Eirgrid has admitted that the substation planed for Ratheniska will be needed to connect power from wind farms into the electricity grid.
Four days into an intense public planning permission hearing last week in Portlaoise, the State-owned company’s technical manager, Mark Norton, confirmed the potential use, under questioning by David Malone of the Environmental Action Alliance Ireland.
“It is correct, we are obliged to connect any application, whether for demand or for renewable, but we have no applications at the moment,” he said.
The semi-state company has applied to An Bord Pleanála to build an electrical substation of unspecified size near Ratheniska, and to install a network of overhead powerlines, connecting to Kilkenny, Portlaoise and Athy, with capacity for future unspecified connections.
Coillte are seeking to built an 18 turbine windfarm near the site, and are appealing a council rejection of their plan.
The Laois Kilkenny Reinforcement Project is part of a nationwide €3.2bn network upgrade that Eirgrid plan to complete by 2025, with this section being necessary by 2016. Eigrid say this is needed to ensure a safe, secure electricity supply for the future.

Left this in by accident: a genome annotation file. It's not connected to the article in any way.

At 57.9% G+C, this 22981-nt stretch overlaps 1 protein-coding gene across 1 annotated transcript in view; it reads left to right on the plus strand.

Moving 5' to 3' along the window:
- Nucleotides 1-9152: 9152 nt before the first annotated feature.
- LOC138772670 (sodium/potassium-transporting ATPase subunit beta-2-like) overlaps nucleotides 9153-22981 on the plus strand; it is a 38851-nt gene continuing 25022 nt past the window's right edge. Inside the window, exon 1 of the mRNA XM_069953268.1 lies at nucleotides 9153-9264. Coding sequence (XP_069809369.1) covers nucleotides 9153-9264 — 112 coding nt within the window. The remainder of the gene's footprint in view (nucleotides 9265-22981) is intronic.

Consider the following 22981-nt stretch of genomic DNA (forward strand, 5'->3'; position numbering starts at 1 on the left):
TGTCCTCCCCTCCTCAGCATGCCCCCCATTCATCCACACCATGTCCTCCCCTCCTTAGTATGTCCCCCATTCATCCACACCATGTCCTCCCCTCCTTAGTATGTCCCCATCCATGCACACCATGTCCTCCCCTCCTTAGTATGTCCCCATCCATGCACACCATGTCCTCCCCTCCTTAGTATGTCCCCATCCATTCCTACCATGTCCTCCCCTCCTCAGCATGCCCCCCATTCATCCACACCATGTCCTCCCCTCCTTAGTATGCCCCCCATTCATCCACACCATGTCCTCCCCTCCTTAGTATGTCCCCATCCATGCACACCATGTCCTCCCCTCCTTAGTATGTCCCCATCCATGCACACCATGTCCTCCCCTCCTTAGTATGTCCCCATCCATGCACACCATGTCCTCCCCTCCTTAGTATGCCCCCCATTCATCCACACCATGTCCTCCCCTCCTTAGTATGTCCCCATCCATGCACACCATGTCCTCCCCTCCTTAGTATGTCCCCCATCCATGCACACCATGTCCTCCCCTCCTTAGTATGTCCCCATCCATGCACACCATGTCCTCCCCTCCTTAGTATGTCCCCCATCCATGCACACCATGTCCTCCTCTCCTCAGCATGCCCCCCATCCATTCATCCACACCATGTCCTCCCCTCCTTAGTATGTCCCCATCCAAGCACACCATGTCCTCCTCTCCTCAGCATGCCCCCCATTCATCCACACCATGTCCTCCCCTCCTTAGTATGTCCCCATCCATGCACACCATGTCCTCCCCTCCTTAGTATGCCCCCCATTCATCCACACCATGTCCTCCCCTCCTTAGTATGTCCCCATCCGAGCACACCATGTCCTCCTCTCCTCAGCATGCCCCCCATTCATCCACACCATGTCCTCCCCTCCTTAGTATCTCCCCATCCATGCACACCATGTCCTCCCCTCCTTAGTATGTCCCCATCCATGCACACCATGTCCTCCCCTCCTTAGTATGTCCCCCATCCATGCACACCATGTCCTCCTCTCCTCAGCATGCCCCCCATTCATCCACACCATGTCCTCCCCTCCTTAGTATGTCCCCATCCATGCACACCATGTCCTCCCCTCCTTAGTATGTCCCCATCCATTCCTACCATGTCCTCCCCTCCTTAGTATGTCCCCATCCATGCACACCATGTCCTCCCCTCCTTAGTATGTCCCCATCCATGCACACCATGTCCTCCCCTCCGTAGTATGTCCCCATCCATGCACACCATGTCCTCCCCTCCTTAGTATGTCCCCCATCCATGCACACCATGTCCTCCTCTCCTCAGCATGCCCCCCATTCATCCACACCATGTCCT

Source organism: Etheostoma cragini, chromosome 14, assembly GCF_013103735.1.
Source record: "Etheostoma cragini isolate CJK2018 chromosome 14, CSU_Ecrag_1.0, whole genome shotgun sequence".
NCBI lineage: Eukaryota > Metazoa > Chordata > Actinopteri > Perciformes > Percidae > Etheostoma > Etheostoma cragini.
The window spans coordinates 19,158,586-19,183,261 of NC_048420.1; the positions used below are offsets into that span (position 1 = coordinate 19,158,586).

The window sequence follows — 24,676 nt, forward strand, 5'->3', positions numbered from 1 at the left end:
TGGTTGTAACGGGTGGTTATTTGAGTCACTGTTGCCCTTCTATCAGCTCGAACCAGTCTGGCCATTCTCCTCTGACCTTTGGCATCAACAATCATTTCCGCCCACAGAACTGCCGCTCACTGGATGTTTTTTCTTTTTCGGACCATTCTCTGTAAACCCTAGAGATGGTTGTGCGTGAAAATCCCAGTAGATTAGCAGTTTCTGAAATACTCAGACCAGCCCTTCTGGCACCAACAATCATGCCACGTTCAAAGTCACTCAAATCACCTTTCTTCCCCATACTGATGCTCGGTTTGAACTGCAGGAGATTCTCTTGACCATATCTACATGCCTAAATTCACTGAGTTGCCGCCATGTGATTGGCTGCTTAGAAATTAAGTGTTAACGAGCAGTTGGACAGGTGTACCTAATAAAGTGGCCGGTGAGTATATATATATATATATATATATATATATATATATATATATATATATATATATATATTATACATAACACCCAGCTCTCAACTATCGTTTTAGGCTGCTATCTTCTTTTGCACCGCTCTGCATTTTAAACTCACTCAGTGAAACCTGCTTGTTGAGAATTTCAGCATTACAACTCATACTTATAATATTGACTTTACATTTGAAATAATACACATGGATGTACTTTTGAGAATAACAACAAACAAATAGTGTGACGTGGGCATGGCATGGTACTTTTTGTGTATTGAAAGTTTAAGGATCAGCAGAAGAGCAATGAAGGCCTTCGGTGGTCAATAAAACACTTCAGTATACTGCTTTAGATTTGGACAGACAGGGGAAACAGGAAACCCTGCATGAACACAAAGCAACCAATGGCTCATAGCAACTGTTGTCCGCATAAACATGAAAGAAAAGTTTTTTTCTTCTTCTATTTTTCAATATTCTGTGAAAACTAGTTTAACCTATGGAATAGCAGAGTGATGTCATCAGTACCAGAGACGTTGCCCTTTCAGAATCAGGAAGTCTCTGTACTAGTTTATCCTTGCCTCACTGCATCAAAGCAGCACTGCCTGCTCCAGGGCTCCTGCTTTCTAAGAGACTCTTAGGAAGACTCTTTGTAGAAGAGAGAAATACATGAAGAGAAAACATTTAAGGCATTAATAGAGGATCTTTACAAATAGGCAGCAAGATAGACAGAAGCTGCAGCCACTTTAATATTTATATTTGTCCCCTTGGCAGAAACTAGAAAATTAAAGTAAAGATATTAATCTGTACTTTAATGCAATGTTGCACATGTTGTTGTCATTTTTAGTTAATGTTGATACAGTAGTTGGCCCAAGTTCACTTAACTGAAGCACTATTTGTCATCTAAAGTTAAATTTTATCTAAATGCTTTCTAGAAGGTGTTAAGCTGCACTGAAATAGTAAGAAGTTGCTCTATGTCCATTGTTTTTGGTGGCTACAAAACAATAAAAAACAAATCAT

Eirgrid spent most of the first two days explaining the project, and the studies they conducted to prove Coolnabacca is the right location, and will not harm the ecology, heritage, water quality, soil or health of residents.
Angry Ratheniska residents and politicians including Deputy Sean Fleming and Senator John Whelan, challenged Eirgrid on many points, including their lack of public consultation up to the time of the hearing, the lack of an Environmental Impact Statement with their initial application, and missing information from their Non-Technical Summary.
Ballyroan shopkeeper Ray Ryan noted a major flaw in Eirgrid’s water survey, showing that they measured groundwater depths during the dryest spell of the past two years, March 2012, and during the drought of last summer.
“One would have to be seriously concerned about their measurements. A substation is supposed to be built on Zone C land with a flood risk of once in 1,000 years.
“This field is called Lowry’s Bog, In my own yard in Coolnabacca, a flood caused four feet of water in the last 25 years, animals had to be rescued,” he said.
He noted that there were 14 wells in Coolnabacca.
“These wells were never mentioned in their application, despite my submissions,” he said.
He added that the proposal to put a holding tank instead of a septic tank at the station showed it was unsuitable.
“If this was a private house, it would probably not get permission,” Mr Ryan said.
The hearing, presided over by Inspector Andrew Boyle of An Bord Pleanála, will resume this Thursday November 14.